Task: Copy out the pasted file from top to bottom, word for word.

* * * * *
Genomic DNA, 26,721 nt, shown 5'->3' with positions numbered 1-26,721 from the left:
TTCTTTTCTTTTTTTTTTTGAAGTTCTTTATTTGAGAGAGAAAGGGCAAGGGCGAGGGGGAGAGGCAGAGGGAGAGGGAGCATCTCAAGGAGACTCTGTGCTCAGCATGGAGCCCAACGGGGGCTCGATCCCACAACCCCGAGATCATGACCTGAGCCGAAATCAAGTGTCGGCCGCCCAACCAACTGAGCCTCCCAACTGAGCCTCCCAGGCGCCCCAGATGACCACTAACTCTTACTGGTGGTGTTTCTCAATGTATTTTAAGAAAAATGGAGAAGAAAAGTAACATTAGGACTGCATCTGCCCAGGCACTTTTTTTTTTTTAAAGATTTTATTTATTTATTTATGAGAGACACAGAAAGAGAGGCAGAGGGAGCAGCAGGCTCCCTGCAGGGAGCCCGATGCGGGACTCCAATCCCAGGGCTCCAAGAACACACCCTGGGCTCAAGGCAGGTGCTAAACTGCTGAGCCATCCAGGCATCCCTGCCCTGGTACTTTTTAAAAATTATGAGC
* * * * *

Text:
Genomic DNA, 26,721 nt, shown 5'->3' with positions numbered 1-26,721 from the left:
TTCTTTTCTTTTTTTTTTTGAAGTTCTTTATTTGAGAGAGAAAGGGCAAGGGCGAGGGGGAGAGGCAGAGGGAGAGGGAGCATCTCAAGGAGACTCTGTGCTCAGCATGGAGCCCAACGGGGGCTCGATCCCACAACCCCGAGATCATGACCTGAGCCGAAATCAAGTGTCGGCCGCCCAACCAACTGAGCCTCCCAACTGAGCCTCCCAGGCGCCCCAGATGACCACTAACTCTTACTGGTGGTGTTTCTCAATGTATTTTAAGAAAAATGGAGAAGAAAAGTAACATTAGGACTGCATCTGCCCAGGCACTTTTTTTTTTTTAAAGATTTTATTTATTTATTTATGAGAGACACAGAAAGAGAGGCAGAGGGAGCAGCAGGCTCCCTGCAGGGAGCCCGATGCGGGACTCCAATCCCAGGGCTCCAAGAACACACCCTGGGCTCAAGGCAGGTGCTAAACTGCTGAGCCATCCAGGCATCCCTGCCCTGGTACTTTTTAAAAATTATGAGC